East County residents fear drought will also damage groundwater levels

State says California wells are drying up

ALPINE, Calif. - Thousands of rural San Diego County residents are on the verge of losing their primary source of water.

According to the California Department of Water Resources, the state's groundwater levels are at record low levels. A third of all the water used in California comes from aquifers, which are the pockets of water underground.

Alpine resident Jeff Light spent $15,000 digging his well in 2000. It is still pumping out water, but a well two doors down recently went dry. That neighbor had to dig deeper.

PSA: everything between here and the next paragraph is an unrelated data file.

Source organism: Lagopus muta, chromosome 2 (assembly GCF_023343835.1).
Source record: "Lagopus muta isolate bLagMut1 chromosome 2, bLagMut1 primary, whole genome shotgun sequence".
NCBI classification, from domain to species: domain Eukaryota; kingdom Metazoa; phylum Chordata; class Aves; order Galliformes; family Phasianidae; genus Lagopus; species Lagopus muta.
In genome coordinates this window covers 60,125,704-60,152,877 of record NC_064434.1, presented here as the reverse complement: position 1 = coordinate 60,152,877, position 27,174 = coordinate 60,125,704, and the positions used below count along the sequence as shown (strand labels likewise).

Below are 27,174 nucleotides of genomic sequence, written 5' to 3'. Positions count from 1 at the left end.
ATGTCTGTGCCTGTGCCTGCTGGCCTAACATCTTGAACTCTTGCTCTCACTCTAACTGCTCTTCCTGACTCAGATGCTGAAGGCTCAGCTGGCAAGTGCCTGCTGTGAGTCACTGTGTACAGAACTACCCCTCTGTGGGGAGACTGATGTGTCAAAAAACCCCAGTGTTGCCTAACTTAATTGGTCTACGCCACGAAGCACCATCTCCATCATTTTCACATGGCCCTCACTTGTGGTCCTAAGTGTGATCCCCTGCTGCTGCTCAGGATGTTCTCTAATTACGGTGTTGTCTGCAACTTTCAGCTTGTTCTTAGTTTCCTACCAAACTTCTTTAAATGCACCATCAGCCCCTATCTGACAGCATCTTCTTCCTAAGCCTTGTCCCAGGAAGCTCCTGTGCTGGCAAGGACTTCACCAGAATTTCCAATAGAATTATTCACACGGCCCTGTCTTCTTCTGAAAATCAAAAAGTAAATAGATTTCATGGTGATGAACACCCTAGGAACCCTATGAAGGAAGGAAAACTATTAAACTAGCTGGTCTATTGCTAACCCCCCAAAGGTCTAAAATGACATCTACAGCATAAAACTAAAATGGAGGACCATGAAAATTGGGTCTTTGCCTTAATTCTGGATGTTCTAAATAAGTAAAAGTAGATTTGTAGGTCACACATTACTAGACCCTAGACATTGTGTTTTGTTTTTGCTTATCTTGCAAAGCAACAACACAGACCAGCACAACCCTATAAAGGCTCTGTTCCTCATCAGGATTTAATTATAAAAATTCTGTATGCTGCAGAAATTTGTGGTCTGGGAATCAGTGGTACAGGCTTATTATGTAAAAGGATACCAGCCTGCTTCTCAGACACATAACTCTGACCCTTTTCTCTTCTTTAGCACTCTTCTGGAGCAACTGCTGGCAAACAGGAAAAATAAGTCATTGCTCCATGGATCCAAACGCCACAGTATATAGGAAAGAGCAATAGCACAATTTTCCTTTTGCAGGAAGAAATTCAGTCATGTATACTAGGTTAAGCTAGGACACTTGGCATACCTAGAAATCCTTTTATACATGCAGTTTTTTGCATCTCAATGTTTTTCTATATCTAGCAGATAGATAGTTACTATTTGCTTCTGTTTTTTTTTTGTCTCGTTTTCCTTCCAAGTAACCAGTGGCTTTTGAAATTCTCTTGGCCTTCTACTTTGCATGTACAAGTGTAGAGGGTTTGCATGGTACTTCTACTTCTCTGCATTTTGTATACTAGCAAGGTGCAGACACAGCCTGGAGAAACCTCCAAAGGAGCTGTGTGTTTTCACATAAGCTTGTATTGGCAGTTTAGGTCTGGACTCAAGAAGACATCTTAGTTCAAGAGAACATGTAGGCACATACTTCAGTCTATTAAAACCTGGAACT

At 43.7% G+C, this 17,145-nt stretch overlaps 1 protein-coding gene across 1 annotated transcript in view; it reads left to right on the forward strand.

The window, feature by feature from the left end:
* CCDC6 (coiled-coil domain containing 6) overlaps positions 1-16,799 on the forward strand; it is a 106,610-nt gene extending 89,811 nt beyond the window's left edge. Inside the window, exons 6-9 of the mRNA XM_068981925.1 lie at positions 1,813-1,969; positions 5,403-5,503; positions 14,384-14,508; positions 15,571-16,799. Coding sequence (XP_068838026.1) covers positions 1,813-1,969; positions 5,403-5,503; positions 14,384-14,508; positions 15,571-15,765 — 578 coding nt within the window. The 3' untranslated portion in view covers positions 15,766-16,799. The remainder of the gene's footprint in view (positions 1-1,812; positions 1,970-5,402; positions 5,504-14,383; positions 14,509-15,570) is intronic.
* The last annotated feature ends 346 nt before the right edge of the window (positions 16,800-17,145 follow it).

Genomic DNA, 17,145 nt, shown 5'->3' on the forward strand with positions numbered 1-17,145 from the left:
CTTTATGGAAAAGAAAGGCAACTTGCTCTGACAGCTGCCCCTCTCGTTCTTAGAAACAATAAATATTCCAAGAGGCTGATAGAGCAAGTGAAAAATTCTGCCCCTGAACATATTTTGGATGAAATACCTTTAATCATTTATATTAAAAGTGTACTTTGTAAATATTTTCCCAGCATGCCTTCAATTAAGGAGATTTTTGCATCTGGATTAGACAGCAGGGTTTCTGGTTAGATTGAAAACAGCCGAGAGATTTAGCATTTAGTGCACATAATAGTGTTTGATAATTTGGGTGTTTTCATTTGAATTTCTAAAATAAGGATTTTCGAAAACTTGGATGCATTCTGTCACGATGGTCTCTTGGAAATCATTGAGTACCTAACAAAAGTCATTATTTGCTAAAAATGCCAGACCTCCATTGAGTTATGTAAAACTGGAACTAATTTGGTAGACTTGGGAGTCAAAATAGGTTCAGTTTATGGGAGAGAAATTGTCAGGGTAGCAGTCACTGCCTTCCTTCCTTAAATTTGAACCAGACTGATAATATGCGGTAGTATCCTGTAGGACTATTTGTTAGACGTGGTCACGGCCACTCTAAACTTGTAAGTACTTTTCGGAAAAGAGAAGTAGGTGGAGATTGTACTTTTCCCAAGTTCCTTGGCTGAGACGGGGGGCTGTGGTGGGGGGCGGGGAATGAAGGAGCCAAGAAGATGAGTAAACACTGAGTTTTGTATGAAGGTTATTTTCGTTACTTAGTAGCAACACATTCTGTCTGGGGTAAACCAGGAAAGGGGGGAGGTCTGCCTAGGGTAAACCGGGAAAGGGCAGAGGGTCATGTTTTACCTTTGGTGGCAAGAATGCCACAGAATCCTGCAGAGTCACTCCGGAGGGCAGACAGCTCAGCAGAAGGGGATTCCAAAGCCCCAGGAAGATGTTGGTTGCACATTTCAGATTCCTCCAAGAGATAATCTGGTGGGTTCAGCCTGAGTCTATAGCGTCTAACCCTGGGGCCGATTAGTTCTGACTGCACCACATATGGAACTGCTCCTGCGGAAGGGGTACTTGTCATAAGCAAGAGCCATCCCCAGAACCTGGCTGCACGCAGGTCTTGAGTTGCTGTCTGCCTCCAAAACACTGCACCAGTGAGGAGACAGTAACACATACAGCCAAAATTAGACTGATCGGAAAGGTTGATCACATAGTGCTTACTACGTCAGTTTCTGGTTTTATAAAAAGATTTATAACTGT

Unfortunately, there are never any guarantees with wells.

"You know, I have no idea what the aquifer is or how much water is here or how many people are on it," said Light.

The manager at a San Diego-area water well drilling business said everyone needs to "pray for rain" because things are looking bad above the ground and below.

According to the state, San Diego had the fifth most wells that were dug deeper in the past year because groundwater levels fell so much.

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